Last week's congressional testimony by General David Petraeus and Ambassador Ryan Crocker, followed by President Bush's address to the nation, has not changed bottom-line public attitudes toward the war in Iraq. However, there has been a modest increase in positive views about the U.S. military effort, accompanied by largely positive public reactions to General Petraeus' recommendations.Yet, beyond the broad numbers, what is deeply striking about this survey is the clear partisanship surrounding evaluations of Petraeus' accuracy and impartiality, as well as other issues:
Most Americans (57%) who heard at least something about Petraeus' report say they approve of his recommendations for troop withdrawals, which President Bush has endorsed.
About three-quarters of Republicans (76%) and half of independents who heard about the report believe that Gen. Petraeus was accurately describing the current situation in Iraq. Reaction among Democrats is more skeptical. Just a third of Democrats say he accurately described the situation while 49% say he made things seem better than they really are.Democrats clearly evince more robust antiwar (or anti-military) tendencies in the poll:
Two-thirds (67%) of Republicans today believe the U.S. is making progress in defeating the insurgents in Iraq, up from 53% in February. But very few Democrats (16%) or independents (31%) agree with this assessment, and views have remained unchanged throughout the year. Similarly, Republicans have become substantially more optimistic about progress in preventing a civil war, while Democrats and independents remain generally gloomy. And while there has been an across-the-board rise in optimism about reducing the number of civilian casualties, the gains are far more substantial among Republicans. As a result of these differences, the partisan divide in outlook about the war is far larger now than at the start of the year.More partisanship can be seen in the findings on those supporting a troop drawdown. While a majority of Americans (54 percent) favors a troop pullout, only 18 percent favor an immediate drawdown. Thirty-four percent favor withdrawing troops over the next year or two.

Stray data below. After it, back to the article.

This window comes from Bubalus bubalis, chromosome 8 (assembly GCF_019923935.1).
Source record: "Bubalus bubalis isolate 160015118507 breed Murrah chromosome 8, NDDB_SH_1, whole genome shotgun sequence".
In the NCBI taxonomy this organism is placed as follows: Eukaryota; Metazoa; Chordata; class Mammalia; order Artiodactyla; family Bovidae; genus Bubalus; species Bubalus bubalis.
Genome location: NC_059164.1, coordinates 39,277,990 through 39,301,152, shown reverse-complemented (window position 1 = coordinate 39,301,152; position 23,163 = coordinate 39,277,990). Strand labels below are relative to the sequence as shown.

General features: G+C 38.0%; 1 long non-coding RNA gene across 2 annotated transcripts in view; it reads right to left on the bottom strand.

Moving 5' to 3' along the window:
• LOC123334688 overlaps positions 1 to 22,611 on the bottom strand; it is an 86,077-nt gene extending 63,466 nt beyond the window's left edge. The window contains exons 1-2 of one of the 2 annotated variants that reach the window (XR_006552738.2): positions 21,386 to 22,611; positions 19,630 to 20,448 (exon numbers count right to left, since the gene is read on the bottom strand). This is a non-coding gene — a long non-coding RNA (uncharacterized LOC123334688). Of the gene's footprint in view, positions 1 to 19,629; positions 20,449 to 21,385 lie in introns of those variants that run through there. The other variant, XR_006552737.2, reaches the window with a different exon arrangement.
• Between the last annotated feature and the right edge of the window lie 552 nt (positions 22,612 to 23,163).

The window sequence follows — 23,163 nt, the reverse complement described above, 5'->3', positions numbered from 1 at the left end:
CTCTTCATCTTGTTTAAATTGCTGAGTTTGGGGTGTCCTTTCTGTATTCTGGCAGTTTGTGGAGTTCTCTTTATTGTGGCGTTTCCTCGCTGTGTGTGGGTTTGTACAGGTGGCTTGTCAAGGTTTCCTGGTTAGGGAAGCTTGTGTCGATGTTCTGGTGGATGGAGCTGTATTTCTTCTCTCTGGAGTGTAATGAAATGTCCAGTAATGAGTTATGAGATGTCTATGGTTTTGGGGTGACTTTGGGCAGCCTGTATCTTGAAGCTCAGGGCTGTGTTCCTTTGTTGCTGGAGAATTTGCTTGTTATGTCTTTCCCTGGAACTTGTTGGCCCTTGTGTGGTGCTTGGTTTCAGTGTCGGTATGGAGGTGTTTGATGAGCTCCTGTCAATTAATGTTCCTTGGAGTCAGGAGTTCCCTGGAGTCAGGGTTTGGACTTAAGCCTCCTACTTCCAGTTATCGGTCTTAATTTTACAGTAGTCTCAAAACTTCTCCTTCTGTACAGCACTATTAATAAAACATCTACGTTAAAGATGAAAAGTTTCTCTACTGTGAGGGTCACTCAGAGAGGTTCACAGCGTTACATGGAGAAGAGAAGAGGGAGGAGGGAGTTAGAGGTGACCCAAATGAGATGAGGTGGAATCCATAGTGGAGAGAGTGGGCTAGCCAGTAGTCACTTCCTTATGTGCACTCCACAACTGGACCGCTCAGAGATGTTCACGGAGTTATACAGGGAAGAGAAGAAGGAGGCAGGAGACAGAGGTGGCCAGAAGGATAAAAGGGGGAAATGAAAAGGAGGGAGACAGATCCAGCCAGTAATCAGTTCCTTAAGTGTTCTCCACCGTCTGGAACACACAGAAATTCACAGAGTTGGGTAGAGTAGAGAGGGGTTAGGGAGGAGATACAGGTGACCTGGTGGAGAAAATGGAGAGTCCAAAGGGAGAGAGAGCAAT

If the 34 percent figure is added to those who favor keeping U.S. forces in Iraq (39 percent), a full 73 percent of Americans supports maintaining the deployment over the next couple of years, with only a gradual pullout!
This interpretation of the data is not what most people will find in the press, and especially not among hard left bloggers (see, for example, Daily Kos' interpretation of the findings, or those at the Talking Points Memo.)
The fact remains that Americans want to ensure a stable Iraq before removing American troops from the country.
Take a look at more of the data. A deep partisan divide characterizes support for the war, but general trends are favorable: The numbers of Americans seeing progess on military goals are going up. The numbers of Americans seeing a reduction in civilian casualties are going up. The numbers seeing increased progress in defeating the insurgency are going up!
The United States is making progess in this war, and the public recognizes it.
A balanced assessment of the opinion environment on Iraq requires one to go beyond assessment of Petraeus' likeability to the hard numbers evaluating success on the ground. The evidence is striking. These data should be trumpeted by the media and across the blogosphere. There's no call for a precipitous withrawal from Iraq, and Americans recognize the clear, substantial gains being achieved under the administration's strategic and tactical adjustments.